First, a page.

Jenny Surane recently wrapped up a year-long stint as editor-in-chief of The Daily Tar Heel student newspaper at the University of North Carolina at Chapel Hill. The million-dollar media company boasts more than 250 staffers and over the past two semesters delivered a bevy of breaking news reports, special editions, impassioned editorials and large-scale investigations.

But did student readers notice? Read More

CMM Special Series: The Future of College Media (How Do We Get Students to Care More?) Part 19: ‘Dedicated to Reporting Social Justice Happenings’

An April 2015 Antithesis staff photo. Among those featured in the top row (l to r): Ana Miljak, Adriana Perhamus, Petra Zarah Jarrar and (far right) Rafaella Gunz. Bottom row: Joe Giacona and Thomas Blakeley.

In a recent farewell column published on Quartz, outgoing Daily Tar Heel editor-in-chief Jenny Surane at the University of North Carolina at Chapel Hill wrote, “[I]t’s humbling to realize that the newspaper I spend so many hours working on isn’t really beloved by my peers in the same way. … My peers are interested in reading news, but they have no loyalties whatsoever about where it comes from. … Even some of my closest friends refused to pick up the newspaper I spent dozens of hours on each week.”

Her sentiments have been echoed in recent semesters by many students and educators connected to college media. Audience engagement is of course always an issue when undergraduates are involved. But the challenge of getting students to regularly check out their campus news outlets is exponentially increasing in an era cluttered with evermore competitors and platforms and bereft of old-media brand loyalty.

For this CMM special series, 20 current and recent top student journalists in the U.S. and Canada offer their perspectives, ideas and advice centered on a single question at the heart of college media’s future: How do we get students to care more about the student press?  Read More

CMM Special Series: The Future of College Media (How Do We Get Students to Care More?) Part 18: ‘The Secret in the Sauce’

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In a recent farewell column published on Quartz, outgoing Daily Tar Heel editor-in-chief Jenny Surane at the University of North Carolina at Chapel Hill wrote, “[I]t’s humbling to realize that the newspaper I spend so many hours working on isn’t really beloved by my peers in the same way. … My peers are interested in reading news, but they have no loyalties whatsoever about where it comes from. … Even some of my closest friends refused to pick up the newspaper I spent dozens of hours on each week.”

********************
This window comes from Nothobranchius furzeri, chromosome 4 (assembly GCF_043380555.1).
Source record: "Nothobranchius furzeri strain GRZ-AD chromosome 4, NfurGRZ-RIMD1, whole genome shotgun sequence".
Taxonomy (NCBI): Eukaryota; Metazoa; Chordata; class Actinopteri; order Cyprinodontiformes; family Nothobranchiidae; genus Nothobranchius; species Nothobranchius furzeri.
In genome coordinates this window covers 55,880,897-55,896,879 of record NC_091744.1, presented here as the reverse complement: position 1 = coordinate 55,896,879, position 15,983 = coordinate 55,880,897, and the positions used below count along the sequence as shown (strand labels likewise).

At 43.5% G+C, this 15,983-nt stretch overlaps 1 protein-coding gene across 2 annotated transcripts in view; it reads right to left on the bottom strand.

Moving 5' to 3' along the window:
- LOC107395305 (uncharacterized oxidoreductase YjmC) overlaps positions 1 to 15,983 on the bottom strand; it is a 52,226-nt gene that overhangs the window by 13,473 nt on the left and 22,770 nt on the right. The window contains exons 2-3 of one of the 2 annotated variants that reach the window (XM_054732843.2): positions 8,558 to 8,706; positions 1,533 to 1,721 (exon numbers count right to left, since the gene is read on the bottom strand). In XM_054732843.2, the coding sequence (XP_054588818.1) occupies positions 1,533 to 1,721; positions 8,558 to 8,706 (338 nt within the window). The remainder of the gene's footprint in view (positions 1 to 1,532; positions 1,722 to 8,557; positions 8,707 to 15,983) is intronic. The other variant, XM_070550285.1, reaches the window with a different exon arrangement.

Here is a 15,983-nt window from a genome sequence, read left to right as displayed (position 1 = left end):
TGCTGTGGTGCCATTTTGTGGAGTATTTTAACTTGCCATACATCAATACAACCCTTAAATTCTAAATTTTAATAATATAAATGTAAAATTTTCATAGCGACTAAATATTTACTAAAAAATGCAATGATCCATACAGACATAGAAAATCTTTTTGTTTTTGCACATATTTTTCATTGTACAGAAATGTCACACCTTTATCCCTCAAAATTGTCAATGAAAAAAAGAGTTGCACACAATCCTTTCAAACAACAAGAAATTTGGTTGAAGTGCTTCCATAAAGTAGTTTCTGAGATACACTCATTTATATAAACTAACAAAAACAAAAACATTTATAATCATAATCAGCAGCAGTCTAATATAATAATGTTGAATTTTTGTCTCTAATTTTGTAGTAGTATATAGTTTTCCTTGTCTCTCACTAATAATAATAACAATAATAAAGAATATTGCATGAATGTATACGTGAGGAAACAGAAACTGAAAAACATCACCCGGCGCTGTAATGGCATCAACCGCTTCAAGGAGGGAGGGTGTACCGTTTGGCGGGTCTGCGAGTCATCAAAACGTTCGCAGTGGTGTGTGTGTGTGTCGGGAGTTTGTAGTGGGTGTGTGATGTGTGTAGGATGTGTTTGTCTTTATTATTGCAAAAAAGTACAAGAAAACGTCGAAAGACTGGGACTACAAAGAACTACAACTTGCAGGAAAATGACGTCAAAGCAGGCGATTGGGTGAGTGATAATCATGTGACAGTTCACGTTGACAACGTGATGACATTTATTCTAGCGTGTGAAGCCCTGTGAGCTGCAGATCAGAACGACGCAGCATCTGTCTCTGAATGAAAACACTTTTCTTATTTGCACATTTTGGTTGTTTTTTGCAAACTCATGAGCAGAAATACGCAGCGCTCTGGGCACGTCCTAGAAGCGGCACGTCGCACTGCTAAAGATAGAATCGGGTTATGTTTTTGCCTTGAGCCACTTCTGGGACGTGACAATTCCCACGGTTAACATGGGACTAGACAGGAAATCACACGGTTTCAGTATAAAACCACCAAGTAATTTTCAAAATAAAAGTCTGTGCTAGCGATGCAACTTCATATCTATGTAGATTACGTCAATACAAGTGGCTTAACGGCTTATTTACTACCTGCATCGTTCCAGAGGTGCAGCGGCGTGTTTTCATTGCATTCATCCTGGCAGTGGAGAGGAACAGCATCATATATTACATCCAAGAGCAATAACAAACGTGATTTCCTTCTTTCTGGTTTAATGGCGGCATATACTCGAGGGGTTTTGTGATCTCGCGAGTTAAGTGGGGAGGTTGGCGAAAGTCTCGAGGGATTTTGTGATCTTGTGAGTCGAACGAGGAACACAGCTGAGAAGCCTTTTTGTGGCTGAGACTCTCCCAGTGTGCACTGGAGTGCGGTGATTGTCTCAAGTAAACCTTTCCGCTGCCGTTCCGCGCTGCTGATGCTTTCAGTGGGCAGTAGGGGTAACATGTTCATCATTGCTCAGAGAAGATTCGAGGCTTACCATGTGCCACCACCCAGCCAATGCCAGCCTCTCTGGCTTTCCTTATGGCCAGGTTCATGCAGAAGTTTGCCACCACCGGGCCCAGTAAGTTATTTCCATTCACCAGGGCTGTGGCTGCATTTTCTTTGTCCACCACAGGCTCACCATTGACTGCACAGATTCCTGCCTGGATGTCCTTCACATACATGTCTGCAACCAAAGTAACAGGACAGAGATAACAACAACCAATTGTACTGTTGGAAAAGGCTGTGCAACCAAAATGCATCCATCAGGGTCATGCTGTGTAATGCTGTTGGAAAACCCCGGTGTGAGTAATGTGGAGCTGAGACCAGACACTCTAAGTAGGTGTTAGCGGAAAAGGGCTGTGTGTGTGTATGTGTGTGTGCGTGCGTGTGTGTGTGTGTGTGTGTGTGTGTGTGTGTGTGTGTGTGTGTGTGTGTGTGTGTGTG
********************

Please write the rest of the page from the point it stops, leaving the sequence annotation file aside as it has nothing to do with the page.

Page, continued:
Her sentiments have been echoed in recent semesters by many students and educators connected to college media. Audience engagement is of course always an issue when undergraduates are involved. But the challenge of getting students to regularly check out their campus news outlets is exponentially increasing in an era cluttered with evermore competitors and platforms and bereft of old-media brand loyalty.

For this CMM special series, 20 current and recent top student journalists in the U.S. and Canada offer their perspectives, ideas and advice centered on a single question at the heart of college media’s future: How do we get students to care more about the student press?  Read More

CMM Special Series: The Future of College Media (How Do We Get Students to Care More?) Part 17: ‘Face the Uncertain Future of Journalism Head-On’

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In a recent farewell column published on Quartz, outgoing Daily Tar Heel editor-in-chief Jenny Surane at the University of North Carolina at Chapel Hill wrote, “[I]t’s humbling to realize that the newspaper I spend so many hours working on isn’t really beloved by my peers in the same way. … My peers are interested in reading news, but they have no loyalties whatsoever about where it comes from. … Even some of my closest friends refused to pick up the newspaper I spent dozens of hours on each week.”

Her sentiments have been echoed in recent semesters by many students and educators connected to college media. Audience engagement is of course always an issue when undergraduates are involved. But the challenge of getting students to regularly check out their campus news outlets is exponentially increasing in an era cluttered with evermore competitors and platforms and bereft of old-media brand loyalty.

For this CMM special series, 20 current and recent top student journalists in the U.S. and Canada offer their perspectives, ideas and advice centered on a single question at the heart of college media’s future: How do we get students to care more about the student press?  Read More

CMM Special Series: The Future of College Media (How Do We Get Students to Care More?) Part 16: ‘The Lessons I Learned About Audience’

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In a recent farewell column published on Quartz, outgoing Daily Tar Heel editor-in-chief Jenny Surane at the University of North Carolina at Chapel Hill wrote, “[I]t’s humbling to realize that the newspaper I spend so many hours working on isn’t really beloved by my peers in the same way. … My peers are interested in reading news, but they have no loyalties whatsoever about where it comes from. … Even some of my closest friends refused to pick up the newspaper I spent dozens of hours on each week.”

Her sentiments have been echoed in recent semesters by many students and educators connected to college media. Audience engagement is of course always an issue when undergraduates are involved. But the challenge of getting students to regularly check out their campus news outlets is exponentially increasing in an era cluttered with evermore competitors and platforms and bereft of old-media brand loyalty.

For this CMM special series, 20 current and recent top student journalists in the U.S. and Canada offer their perspectives, ideas and advice centered on a single question at the heart of college media’s future: How do we get students to care more about the student press?  Read More

CMM Special Series: The Future of College Media (How Do We Get Students to Care More?) Part 15: ‘Trying to Be People’s First Stop for News’